False promises and the Celtic Tiger fall-out
Mediator Clare O'Keeffe warned parents to be acutely aware of what they say to young children about the family estate.
"I've come across cases where grown men and women believe they were going to inherit the farm because of conversations that took place when they were very small," she said.
"You could have a small child walking around with his or her father saying: 'When I'm big Daddy I'll be the farmer like you' and the father says 'Of course you will John/Jane' but it may not pan out that way."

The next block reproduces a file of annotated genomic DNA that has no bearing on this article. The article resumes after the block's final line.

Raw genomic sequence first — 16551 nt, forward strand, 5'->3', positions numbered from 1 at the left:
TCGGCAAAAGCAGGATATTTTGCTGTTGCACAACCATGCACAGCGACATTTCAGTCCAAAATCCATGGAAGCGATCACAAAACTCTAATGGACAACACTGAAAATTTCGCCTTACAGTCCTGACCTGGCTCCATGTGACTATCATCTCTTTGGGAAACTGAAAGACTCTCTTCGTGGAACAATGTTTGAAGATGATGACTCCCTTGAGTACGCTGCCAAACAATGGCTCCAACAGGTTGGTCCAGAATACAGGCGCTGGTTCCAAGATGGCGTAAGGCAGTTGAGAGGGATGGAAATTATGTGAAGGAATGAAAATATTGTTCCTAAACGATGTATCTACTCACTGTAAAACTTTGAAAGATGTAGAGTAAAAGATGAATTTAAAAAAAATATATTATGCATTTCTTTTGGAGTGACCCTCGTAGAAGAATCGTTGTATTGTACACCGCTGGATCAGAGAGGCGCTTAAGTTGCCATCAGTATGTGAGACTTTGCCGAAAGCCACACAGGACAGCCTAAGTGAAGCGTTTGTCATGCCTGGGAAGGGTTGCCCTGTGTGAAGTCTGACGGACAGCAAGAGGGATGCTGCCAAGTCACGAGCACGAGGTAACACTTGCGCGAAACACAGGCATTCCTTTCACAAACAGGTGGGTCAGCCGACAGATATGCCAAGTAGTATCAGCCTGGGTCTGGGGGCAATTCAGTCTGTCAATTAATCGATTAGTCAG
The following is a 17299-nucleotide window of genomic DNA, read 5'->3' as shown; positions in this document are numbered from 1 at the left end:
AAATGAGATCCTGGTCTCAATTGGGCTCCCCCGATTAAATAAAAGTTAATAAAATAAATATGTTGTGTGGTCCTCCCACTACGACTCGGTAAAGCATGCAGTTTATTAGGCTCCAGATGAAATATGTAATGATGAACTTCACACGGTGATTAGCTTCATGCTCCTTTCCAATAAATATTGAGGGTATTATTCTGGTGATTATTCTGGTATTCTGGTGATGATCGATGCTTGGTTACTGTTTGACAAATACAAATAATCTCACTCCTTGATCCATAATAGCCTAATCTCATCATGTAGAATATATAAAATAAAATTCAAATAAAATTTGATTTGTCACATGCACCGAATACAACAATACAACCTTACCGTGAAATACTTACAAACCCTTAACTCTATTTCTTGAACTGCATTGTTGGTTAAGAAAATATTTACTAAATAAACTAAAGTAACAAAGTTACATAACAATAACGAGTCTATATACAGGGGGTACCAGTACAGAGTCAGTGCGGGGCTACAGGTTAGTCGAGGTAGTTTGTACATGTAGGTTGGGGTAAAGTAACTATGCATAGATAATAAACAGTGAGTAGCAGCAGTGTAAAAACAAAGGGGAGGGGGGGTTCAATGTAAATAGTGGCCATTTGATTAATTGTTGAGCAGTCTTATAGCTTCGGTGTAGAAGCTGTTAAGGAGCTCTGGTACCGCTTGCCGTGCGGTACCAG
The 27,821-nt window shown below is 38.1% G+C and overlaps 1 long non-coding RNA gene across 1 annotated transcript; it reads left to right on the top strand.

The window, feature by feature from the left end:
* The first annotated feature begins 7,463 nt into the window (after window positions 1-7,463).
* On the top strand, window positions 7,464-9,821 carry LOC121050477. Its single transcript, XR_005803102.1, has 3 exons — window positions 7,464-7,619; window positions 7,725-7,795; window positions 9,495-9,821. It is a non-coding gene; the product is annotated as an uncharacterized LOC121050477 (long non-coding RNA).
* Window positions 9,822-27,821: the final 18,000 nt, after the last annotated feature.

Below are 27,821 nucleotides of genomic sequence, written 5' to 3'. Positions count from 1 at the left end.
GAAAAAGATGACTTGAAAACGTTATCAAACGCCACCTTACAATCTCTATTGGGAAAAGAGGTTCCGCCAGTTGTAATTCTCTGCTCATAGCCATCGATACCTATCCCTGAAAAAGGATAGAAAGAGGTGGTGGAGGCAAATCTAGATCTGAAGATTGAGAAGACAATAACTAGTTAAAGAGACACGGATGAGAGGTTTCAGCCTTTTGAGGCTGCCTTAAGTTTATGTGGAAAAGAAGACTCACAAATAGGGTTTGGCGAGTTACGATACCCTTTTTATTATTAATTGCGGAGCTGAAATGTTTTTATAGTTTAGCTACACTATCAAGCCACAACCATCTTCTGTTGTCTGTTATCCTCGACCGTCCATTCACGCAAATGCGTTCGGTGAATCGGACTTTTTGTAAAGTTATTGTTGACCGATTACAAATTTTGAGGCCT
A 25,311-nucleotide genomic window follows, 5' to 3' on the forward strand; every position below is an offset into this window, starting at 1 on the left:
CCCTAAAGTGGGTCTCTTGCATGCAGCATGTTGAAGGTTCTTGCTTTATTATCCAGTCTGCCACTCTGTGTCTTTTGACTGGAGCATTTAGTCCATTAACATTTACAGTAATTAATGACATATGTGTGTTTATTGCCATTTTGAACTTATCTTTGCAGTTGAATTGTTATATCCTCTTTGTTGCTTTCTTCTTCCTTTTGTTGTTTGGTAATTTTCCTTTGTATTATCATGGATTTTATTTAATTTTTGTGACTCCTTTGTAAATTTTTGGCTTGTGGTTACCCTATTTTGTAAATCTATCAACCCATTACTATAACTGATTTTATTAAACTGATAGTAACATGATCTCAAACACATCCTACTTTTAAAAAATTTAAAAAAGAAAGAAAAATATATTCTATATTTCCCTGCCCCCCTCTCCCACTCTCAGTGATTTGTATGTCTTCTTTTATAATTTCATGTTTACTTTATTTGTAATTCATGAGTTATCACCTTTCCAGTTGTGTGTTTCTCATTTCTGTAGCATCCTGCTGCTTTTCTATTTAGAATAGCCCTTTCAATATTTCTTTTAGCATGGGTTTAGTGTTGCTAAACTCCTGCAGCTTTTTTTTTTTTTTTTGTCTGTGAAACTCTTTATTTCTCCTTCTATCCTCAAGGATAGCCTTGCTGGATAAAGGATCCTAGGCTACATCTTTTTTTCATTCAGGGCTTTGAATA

"It has happened too often that the child interprets that as a promise that will be carried into adult life so be very aware of what you say and don't make any false promises," urged the mediator.
Ms O'Keeffe warned of another potential flashpoint that relates to the Celtic Tiger era and needs to be addressed immediately.
"There were lots of wills written and promises made during the Celtic Tiger that simply cannot be honoured now," she maintained.
"The values put on land during the boom were enormous and some family arrangements would have been put in place on the back of those values that simply couldn't be generated from a farming income.